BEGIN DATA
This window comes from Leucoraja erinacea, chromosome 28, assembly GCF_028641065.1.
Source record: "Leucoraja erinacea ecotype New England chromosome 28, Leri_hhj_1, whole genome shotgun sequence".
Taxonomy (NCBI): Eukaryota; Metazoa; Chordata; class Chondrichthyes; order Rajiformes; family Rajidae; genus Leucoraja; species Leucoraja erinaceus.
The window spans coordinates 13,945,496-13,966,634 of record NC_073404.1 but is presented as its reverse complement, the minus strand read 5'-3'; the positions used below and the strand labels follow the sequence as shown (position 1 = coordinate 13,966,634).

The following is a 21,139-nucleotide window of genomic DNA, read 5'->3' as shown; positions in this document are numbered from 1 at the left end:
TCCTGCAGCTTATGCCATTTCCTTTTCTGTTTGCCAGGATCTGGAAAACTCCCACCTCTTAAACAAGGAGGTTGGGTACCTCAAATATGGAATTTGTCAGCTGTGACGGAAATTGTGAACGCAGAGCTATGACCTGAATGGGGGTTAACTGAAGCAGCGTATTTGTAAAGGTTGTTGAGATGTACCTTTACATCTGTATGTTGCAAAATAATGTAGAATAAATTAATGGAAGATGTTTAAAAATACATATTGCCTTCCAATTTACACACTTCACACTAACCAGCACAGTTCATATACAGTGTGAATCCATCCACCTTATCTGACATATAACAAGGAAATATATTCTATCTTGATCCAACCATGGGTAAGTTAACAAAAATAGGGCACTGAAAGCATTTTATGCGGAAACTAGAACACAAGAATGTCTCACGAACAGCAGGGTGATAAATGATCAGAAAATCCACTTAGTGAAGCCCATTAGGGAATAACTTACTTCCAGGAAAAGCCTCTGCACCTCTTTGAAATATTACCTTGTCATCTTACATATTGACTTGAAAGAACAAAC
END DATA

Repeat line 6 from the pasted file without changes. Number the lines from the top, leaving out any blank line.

TCCTGCAGCTTATGCCATTTCCTTTTCTGTTTGCCAGGATCTGGAAAACTCCCACCTCTTAAACAAGGAGGTTGGGTACCTCAAATATGGAATTTGTCAGCTGTGACGGAAATTGTGAACGCAGAGCTATGACCTGAATGGGGGTTAACTGAAGCAGCGTATTTGTAAAGGTTGTTGAGATGTACCTTTACATCTGTATGTTGCAAAATAATGTAGAATAAATTAATGGAAGATGTTTAAAAATACATATTGCCTTCCAATTTACACACTTCACACTAACCAGCACAGTTCATATACAGTGTGAATCCATCCACCTTATCTGACATATAACAAGGAAATATATTCTATCTTGATCCAACCATGGGTAAGTTAACAAAAATAGGGCACTGAAAGCATTTTATGCGGAAACTAGAACACAAGAATGTCTCACGAACAGCAGGGTGATAAATGATCAGAAAATCCACTTAGTGAAGCCCATTAGGGAATAACTTACTTCCAGGAAAAGCCTCTGCACCTCTTTGAAATATTACCTTGTCATCTTACATATTGACTTGAAAGAACAAAC